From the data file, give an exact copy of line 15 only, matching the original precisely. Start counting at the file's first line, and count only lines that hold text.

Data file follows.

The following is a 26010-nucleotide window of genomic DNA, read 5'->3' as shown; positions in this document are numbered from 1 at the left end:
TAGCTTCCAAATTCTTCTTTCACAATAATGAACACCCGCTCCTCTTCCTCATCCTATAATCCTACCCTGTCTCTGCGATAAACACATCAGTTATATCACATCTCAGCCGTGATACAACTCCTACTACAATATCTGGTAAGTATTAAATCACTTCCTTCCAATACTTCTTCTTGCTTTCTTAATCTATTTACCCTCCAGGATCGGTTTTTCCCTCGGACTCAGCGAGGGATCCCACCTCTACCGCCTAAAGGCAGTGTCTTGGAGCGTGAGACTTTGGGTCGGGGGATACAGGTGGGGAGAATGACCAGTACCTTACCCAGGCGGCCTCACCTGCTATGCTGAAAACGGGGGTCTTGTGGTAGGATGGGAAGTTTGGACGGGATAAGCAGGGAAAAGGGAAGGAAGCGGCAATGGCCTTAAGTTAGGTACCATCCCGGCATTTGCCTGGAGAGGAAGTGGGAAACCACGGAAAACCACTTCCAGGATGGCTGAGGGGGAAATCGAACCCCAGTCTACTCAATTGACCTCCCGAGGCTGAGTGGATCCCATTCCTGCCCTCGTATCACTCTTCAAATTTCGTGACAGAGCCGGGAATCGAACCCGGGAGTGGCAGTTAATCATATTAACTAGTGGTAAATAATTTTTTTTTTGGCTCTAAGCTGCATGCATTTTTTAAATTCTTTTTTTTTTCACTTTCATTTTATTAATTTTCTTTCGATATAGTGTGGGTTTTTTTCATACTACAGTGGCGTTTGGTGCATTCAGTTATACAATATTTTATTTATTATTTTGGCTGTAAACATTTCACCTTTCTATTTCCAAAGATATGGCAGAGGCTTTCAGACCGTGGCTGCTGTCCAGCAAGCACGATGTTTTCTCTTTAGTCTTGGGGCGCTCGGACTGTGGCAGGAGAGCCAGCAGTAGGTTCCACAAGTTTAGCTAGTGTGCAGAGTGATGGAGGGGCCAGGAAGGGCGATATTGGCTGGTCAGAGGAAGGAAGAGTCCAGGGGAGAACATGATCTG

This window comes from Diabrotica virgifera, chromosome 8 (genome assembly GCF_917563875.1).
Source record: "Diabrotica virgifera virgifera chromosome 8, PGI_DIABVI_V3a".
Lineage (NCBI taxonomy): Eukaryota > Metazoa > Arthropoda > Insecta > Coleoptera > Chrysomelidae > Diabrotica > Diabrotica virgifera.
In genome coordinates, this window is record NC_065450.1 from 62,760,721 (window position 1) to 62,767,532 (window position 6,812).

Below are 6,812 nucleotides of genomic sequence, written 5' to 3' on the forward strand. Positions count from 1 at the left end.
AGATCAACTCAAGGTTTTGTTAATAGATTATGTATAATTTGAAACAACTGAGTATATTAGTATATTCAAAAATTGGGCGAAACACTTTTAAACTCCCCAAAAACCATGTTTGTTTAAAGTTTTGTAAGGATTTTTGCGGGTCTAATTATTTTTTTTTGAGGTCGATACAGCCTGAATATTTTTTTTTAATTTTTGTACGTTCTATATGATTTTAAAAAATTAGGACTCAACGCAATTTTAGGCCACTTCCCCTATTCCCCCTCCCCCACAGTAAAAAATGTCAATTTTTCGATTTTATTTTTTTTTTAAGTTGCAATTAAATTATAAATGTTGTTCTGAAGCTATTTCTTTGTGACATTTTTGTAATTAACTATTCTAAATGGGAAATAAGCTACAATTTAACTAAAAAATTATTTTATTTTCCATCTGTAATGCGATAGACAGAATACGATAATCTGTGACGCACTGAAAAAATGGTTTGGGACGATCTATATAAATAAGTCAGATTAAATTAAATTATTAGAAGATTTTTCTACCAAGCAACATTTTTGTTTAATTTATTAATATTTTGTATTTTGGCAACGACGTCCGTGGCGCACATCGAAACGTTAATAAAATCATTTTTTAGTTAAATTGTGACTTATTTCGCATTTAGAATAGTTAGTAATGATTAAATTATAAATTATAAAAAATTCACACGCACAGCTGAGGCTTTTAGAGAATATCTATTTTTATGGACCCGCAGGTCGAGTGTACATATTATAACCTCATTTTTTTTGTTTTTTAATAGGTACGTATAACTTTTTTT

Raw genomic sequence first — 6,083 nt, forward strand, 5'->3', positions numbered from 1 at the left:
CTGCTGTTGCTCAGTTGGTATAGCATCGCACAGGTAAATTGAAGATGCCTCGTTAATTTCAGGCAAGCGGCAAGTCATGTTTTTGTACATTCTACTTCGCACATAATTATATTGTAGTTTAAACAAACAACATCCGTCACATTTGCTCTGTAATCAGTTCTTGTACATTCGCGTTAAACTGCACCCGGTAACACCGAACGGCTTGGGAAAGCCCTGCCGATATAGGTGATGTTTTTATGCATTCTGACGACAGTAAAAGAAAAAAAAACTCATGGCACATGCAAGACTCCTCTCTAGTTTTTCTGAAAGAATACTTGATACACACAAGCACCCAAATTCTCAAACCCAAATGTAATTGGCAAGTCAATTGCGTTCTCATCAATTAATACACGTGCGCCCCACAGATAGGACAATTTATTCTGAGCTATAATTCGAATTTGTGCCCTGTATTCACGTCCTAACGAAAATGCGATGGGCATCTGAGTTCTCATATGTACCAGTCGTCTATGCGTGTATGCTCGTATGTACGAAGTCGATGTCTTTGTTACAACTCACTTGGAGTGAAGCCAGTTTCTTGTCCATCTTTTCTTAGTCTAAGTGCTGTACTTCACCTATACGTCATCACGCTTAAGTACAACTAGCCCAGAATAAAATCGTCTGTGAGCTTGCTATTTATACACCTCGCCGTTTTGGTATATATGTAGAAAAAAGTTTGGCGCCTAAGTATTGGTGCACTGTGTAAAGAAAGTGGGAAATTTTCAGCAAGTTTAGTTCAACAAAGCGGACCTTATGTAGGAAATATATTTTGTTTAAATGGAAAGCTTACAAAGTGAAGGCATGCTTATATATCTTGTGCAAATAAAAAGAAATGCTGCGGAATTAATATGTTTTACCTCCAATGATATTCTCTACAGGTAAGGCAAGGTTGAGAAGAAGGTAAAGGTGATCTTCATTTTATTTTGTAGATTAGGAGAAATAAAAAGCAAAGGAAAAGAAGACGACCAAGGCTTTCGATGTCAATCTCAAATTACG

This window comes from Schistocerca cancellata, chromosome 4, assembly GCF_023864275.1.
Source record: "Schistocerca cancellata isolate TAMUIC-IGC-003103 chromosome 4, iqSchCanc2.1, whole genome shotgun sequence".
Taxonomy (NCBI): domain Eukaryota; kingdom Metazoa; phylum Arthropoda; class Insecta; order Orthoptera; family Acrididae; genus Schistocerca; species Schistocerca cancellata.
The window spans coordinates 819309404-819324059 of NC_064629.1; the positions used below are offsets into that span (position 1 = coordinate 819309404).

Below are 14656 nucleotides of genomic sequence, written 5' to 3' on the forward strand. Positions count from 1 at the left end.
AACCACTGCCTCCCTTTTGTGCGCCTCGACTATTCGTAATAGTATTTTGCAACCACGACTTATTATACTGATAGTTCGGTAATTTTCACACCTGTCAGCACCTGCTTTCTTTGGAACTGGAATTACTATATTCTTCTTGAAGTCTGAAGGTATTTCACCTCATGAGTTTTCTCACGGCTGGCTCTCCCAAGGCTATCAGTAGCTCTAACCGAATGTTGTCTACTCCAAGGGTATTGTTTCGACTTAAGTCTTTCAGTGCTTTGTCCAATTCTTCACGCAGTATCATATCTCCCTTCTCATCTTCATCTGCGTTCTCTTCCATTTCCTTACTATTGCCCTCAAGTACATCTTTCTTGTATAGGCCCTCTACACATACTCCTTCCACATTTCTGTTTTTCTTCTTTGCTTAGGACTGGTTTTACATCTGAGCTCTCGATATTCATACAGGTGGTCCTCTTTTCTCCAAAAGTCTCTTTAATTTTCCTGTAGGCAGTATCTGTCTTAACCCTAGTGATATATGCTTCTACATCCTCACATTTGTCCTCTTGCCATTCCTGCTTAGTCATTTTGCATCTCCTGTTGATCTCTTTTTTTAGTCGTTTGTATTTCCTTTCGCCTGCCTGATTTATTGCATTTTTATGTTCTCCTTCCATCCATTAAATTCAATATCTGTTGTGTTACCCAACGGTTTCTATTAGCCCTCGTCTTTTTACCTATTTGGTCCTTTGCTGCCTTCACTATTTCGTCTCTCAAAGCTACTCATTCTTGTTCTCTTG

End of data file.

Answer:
Below are 14656 nucleotides of genomic sequence, written 5' to 3' on the forward strand. Positions count from 1 at the left end.